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'[SX] Follow me'
2007\11\12@223018 by wchahlan/a

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In SX Microcontrollers, SX/B Compiler and SX-Key Tool, wchahla wrote:

Hi ,
I want to work on a project on which a wheeled small vehicle controlled by an SX/28 MC has to follow its owner where ever he goes. (ofcourse excluding steps and other obstacles ).


My current concern is how to track the owner path, and follow it ?


First thing comes to my mind is to use two GPS receiver modules from parallax .

The first GPS to be installed in the owners handheld unit, reads the location info every second and transmits it to the other unit on the vehicle , the SX/28 then moves the vehicle and continously monitor its GPS coordinates against the received ones from the owner unit .

A buffer can be used on the vehicle to queue GPS coordinates to move to .


I would like to have some input on this approach or any other approach that can achieve the same .


Regards
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2007\11\12@223719 by mgreenn/a

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In SX Microcontrollers, SX/B Compiler and SX-Key Tool, mgreen wrote:

GPS is normally not accurate enough for this task (only within a few feet).

What kind of range do you expect (between the vehicle and the owner)?

Do you expect any significant obstacles between the vehicle and the owner
(like walls, shrubs, trees, glass windows, etc.)?

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2007\11\13@000745 by wchahlan/a

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In SX Microcontrollers, SX/B Compiler and SX-Key Tool, wchahla wrote:

Hi Mike ,
for the range it should not be very accurate , 1 meter (3 feet aprox) will be ok.

Walls and other obstacles you mentioned could exist .

since GPS is not accurate enough of this task , what other solutions could be used.

Regards.

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2007\11\13@043424 by beann/a

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In SX Microcontrollers, SX/B Compiler and SX-Key Tool, bean wrote:

GPS is useful to get you close to the owner. Then you could use IR to get a direction TO the owner, and ultrasonics to determine how far away the owner is.

I thought about doing a similar project (so much so that I registered the domain name "www.followmecart.com"), but paying customers come first, so it was put on the back burner.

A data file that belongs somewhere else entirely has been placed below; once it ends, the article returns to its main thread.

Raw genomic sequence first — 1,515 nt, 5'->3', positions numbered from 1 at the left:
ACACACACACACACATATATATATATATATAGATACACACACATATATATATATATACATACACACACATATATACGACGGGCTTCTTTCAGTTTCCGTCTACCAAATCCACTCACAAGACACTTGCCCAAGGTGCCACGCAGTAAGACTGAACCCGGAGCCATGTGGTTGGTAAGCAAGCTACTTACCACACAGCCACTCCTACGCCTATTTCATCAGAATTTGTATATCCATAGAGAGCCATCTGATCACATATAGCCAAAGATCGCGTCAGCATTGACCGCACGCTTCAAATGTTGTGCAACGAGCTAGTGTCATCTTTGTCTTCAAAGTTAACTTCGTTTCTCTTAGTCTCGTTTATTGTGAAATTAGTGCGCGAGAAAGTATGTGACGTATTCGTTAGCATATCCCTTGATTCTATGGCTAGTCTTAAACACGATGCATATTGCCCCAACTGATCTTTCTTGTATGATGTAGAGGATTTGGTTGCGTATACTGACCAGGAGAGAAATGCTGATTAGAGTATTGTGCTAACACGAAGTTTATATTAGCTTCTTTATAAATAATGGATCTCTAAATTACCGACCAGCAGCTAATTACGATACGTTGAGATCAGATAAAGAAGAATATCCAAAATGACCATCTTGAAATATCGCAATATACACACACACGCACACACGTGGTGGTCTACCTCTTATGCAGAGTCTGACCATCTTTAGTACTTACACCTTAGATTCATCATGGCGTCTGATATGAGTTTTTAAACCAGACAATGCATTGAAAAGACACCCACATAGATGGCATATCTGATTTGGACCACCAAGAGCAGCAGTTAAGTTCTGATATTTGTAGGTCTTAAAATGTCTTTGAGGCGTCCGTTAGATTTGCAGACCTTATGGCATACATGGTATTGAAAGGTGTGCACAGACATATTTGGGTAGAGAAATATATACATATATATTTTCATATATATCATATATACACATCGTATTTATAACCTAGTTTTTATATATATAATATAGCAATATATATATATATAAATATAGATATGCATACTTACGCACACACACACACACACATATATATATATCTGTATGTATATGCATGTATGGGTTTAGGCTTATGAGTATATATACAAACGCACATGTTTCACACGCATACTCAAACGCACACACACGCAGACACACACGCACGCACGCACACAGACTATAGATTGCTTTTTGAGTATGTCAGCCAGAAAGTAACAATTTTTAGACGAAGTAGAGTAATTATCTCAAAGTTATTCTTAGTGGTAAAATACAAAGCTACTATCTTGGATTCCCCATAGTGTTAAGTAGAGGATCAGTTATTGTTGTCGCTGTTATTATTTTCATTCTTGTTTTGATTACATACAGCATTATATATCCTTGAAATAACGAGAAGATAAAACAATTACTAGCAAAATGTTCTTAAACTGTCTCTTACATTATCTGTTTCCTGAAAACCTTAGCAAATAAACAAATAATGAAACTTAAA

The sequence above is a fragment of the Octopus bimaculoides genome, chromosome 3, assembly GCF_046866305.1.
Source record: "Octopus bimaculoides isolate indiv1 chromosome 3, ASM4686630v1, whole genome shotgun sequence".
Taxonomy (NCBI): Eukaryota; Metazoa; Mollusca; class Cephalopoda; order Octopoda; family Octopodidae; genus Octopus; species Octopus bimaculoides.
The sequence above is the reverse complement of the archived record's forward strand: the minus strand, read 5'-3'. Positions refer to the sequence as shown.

Good luck,
Bean
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2007\11\13@065951 by Zootn/a

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In SX Microcontrollers, SX/B Compiler and SX-Key Tool, Zoot wrote:

Check out this thread: http://forums.parallax.com/forums/default.aspx?f=21&m=151759
Steve Norris used a thermopile array from Devantech to track the heat of living thing (the array gives you a rough direction towards a heat source that is "warmer than ambient").

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2007\11\13@112318 by wchahlan/a

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In SX Microcontrollers, SX/B Compiler and SX-Key Tool, wchahla wrote:

Zoot ,
I checked the thread and the project looks interesting , but what happens if there were more than one person in the vicinity of the heat seaking robot ?

i think my vehicle will abandon me in such situations and follow the Hotter source  :)
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2007\11\13@115640 by Zootn/a

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In SX Microcontrollers, SX/B Compiler and SX-Key Tool, Zoot wrote:

Another trick that can work, but requires hardware on the "master" -- setup to IR detectors with a "vane" between them so that the 'bot has to be pointed right at the IR source for BOTH to be triggered, and a slight turn either way only allows one to be triggered. Then have the "master" where a small battery operated "badge" that sends out IR pulses. That would let the 'bot track the master, and regular object detection can decide if the 'bot is too close. The problem here is that you need to have your badge, and you need to either put on top of a hat or something (so that it can beam in all directions) or decide if the 'bot can only track your front or back.

I would have small SX driven badge that sends out IR "bits" in a short sequence, so that the 'bot could differenitate between true IR tracking signal and IR "noise" from other remotes, sunlight, etc.

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2007\11\13@163905 by Steeln/a

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In SX Microcontrollers, SX/B Compiler and SX-Key Tool, Steel wrote: